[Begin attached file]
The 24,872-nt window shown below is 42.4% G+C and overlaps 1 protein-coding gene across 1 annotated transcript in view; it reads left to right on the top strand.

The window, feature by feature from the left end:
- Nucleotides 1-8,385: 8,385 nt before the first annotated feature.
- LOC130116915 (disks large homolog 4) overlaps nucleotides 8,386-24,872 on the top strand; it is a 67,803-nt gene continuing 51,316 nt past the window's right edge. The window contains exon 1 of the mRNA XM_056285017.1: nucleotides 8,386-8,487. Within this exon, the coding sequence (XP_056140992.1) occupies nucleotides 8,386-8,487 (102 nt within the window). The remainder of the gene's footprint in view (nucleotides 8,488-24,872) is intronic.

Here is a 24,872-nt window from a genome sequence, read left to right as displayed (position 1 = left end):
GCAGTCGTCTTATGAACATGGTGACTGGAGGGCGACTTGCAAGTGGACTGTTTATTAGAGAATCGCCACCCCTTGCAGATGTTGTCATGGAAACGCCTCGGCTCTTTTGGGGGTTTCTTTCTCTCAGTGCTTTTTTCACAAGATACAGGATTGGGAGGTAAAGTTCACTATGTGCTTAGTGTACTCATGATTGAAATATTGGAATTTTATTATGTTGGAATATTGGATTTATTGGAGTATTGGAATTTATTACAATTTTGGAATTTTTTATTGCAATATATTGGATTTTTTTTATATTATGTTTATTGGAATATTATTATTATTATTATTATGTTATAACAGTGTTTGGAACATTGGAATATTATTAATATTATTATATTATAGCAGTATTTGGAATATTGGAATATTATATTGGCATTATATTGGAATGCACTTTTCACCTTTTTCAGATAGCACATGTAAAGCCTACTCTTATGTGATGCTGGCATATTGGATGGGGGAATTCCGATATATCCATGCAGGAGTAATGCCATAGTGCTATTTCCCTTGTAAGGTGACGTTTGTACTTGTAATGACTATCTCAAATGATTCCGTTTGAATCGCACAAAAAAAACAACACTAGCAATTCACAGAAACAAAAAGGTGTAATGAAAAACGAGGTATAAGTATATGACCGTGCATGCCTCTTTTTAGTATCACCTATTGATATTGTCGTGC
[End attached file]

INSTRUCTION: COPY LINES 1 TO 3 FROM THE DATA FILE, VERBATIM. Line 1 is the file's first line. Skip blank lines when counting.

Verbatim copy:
The 24,872-nt window shown below is 42.4% G+C and overlaps 1 protein-coding gene across 1 annotated transcript in view; it reads left to right on the top strand.

The window, feature by feature from the left end:
- Nucleotides 1-8,385: 8,385 nt before the first annotated feature.